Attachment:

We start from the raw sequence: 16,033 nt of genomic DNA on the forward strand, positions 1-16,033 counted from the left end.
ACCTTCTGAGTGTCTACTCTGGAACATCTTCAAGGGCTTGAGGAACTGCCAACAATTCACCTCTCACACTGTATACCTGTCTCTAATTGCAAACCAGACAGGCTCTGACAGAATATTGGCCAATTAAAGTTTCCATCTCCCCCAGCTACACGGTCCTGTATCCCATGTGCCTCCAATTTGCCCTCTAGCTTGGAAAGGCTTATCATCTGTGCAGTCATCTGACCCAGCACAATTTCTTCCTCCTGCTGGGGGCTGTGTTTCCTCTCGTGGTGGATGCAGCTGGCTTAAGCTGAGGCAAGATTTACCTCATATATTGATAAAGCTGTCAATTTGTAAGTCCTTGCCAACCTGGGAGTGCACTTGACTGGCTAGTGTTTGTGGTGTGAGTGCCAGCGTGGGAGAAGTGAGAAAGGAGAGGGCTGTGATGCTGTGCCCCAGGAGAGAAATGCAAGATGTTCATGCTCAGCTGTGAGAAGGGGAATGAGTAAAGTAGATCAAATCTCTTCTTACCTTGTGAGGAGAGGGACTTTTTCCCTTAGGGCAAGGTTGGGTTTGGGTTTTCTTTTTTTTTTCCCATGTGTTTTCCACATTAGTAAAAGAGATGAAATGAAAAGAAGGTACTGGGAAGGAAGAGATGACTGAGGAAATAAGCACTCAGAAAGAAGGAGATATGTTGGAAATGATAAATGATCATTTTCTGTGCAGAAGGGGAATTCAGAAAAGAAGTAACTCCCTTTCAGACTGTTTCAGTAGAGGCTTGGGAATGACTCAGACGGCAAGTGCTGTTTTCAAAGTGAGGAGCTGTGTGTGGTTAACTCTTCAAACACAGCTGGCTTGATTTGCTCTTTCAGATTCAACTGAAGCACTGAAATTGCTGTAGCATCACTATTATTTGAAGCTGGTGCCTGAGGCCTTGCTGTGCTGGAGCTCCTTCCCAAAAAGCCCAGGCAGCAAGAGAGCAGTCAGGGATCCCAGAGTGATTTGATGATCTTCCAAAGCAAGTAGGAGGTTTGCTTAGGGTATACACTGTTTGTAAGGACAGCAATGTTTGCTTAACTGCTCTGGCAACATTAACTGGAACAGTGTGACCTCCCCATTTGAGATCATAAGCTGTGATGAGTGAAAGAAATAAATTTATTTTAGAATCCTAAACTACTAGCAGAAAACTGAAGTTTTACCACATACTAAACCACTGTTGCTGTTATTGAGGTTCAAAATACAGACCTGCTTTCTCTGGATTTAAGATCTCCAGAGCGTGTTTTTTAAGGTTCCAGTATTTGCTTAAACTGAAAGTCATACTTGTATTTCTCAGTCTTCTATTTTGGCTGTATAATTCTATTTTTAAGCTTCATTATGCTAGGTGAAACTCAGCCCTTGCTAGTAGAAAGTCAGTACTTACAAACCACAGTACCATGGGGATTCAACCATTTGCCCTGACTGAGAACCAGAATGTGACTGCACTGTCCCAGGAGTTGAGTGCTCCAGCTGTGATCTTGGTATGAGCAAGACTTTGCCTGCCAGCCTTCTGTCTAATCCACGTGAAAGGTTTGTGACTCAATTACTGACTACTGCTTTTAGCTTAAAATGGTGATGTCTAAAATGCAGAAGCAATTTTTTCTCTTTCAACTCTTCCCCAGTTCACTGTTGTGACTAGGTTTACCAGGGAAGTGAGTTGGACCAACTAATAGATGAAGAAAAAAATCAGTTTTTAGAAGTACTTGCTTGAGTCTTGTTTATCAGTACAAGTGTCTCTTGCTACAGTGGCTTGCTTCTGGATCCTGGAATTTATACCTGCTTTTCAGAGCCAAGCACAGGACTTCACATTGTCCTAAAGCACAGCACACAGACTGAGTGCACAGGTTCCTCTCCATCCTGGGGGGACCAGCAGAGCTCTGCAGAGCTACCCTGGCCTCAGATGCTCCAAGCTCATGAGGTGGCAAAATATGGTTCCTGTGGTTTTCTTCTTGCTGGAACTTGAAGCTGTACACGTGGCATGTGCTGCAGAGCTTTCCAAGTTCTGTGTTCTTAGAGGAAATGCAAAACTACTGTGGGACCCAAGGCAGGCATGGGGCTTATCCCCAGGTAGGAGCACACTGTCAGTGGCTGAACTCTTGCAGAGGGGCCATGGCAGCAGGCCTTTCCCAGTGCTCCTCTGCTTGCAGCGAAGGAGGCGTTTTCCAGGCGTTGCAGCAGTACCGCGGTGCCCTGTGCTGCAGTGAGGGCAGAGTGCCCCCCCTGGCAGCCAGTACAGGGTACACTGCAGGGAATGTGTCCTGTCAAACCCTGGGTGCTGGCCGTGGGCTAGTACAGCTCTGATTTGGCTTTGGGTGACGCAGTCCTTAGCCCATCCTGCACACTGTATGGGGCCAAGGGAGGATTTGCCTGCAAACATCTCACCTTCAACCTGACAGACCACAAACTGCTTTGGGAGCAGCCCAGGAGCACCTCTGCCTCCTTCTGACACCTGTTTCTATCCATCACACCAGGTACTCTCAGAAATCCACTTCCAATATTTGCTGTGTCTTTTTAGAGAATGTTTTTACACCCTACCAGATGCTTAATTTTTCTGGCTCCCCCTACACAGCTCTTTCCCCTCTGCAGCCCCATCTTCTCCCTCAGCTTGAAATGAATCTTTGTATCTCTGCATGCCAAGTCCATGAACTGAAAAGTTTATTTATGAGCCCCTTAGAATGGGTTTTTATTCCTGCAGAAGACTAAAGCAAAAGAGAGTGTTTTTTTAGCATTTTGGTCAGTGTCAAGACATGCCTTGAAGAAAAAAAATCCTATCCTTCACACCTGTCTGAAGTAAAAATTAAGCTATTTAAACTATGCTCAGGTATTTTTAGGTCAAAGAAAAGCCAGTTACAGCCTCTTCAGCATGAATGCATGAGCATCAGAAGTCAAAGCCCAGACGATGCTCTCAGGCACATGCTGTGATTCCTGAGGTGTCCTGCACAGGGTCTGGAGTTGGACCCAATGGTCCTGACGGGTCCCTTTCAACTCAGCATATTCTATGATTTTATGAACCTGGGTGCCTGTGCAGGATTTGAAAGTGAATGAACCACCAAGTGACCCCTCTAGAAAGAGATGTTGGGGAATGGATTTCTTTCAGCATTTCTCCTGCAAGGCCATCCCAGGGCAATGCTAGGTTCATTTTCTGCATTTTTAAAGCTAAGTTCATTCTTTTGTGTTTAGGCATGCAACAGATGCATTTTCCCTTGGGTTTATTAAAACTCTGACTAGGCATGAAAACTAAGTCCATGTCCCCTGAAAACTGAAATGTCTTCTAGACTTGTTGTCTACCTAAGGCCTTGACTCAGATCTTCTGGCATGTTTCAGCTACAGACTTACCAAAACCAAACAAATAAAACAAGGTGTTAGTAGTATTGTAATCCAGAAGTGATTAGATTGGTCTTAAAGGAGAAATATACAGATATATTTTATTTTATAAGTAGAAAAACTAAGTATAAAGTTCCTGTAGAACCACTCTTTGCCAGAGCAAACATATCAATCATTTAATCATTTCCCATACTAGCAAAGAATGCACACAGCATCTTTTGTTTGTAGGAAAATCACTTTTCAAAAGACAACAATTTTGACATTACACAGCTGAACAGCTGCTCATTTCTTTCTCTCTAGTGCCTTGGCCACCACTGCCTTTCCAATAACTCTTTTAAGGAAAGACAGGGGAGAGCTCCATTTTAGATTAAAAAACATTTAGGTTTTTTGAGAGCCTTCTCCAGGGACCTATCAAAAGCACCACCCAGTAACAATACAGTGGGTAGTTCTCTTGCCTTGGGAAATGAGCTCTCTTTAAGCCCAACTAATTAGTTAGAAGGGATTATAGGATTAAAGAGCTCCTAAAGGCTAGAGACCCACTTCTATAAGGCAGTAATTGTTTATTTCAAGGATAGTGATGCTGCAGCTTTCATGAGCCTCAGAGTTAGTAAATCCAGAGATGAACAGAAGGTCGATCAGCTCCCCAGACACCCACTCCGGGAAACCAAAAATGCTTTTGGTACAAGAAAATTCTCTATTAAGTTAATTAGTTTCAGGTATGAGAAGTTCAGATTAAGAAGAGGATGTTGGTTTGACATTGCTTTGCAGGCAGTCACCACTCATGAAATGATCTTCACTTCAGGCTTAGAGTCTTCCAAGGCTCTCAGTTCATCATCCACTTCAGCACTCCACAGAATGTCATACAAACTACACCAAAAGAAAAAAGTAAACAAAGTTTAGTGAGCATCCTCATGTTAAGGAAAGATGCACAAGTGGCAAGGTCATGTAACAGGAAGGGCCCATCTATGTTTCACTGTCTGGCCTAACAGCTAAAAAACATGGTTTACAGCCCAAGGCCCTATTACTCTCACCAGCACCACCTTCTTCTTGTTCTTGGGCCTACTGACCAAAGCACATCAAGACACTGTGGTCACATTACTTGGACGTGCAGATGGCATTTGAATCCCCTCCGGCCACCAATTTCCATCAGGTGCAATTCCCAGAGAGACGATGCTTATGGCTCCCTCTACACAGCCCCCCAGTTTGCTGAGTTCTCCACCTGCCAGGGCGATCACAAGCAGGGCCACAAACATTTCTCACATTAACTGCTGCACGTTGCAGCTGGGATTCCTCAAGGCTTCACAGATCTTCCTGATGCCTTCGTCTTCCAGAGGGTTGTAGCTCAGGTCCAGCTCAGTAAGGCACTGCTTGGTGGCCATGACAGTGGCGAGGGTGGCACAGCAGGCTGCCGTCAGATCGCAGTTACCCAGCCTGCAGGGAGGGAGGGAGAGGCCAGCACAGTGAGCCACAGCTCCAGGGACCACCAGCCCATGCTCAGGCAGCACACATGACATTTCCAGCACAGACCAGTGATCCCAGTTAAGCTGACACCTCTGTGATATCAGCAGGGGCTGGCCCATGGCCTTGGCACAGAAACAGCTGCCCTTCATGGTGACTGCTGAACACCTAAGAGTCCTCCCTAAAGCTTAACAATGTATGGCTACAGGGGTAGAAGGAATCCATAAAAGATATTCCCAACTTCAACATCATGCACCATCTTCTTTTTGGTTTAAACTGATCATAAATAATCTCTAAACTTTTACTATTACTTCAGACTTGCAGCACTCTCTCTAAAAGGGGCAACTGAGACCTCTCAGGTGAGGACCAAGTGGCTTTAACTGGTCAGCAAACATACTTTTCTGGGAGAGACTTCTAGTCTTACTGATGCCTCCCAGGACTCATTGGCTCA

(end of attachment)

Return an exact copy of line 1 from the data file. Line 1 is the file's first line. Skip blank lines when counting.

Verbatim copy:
We start from the raw sequence: 16,033 nt of genomic DNA on the forward strand, positions 1-16,033 counted from the left end.